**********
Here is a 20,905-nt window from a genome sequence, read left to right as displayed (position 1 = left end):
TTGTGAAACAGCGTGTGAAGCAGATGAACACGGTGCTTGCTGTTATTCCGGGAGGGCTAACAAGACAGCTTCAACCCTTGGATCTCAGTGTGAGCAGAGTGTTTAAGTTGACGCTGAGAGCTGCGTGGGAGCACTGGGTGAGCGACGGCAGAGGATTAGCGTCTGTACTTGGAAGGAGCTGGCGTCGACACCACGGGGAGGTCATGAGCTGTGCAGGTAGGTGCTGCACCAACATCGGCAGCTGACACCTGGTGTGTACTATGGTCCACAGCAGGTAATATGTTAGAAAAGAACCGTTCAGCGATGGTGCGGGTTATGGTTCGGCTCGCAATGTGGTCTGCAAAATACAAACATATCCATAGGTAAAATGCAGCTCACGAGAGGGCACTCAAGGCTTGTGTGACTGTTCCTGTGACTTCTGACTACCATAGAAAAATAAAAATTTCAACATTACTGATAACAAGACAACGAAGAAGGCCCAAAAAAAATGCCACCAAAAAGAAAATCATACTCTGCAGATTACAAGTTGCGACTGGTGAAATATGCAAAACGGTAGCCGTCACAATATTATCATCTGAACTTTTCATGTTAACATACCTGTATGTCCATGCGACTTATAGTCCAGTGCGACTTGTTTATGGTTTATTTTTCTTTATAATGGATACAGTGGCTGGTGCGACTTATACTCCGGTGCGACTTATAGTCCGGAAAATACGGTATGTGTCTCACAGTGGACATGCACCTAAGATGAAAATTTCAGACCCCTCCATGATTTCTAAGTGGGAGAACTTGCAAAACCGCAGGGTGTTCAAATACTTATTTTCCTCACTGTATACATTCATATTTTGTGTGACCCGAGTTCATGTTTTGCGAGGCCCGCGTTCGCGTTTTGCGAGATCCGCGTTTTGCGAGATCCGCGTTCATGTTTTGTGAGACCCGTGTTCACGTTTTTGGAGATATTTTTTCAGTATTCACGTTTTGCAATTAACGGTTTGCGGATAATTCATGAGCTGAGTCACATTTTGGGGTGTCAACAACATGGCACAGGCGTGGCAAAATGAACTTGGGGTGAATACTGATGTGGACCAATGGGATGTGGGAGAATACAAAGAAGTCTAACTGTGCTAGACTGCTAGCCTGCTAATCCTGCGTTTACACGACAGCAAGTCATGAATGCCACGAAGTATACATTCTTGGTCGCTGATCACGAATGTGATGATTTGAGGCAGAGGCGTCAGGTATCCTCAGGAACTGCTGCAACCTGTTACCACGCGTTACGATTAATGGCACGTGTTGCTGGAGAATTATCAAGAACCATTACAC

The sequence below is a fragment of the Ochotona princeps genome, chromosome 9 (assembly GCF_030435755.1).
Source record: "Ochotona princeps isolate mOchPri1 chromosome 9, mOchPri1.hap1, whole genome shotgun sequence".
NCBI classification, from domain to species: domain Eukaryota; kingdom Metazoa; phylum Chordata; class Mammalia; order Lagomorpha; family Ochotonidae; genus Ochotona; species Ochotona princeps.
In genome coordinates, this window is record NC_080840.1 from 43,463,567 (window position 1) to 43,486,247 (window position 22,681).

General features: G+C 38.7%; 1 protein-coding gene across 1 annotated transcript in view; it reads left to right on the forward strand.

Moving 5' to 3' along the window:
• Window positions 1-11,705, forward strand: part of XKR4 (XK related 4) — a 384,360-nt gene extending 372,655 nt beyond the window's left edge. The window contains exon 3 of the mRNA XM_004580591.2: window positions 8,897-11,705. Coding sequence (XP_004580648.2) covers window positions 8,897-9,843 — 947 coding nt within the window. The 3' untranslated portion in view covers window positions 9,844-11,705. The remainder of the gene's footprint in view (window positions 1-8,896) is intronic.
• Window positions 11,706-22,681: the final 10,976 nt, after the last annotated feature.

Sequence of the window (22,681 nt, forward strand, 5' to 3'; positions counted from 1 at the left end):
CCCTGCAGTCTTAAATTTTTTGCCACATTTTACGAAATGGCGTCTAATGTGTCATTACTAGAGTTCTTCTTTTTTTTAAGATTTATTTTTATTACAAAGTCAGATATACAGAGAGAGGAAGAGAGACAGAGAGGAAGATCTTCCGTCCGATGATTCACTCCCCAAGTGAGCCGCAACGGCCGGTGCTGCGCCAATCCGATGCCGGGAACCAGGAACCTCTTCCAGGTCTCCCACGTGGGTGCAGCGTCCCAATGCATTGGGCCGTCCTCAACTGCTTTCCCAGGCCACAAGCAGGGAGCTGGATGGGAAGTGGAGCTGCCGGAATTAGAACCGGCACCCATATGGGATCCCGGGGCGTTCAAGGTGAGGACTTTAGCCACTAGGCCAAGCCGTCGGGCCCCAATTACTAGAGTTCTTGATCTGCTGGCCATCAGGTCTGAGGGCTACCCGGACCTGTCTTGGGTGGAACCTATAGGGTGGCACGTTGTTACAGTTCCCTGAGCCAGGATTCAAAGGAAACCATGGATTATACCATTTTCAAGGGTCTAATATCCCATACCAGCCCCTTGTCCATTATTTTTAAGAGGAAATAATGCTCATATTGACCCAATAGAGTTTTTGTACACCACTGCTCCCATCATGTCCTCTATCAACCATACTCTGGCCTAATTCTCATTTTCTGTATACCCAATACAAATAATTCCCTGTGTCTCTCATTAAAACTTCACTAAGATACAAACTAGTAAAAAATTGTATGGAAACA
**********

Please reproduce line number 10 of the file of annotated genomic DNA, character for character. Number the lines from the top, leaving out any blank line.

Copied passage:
• Window positions 11,706-22,681: the final 10,976 nt, after the last annotated feature.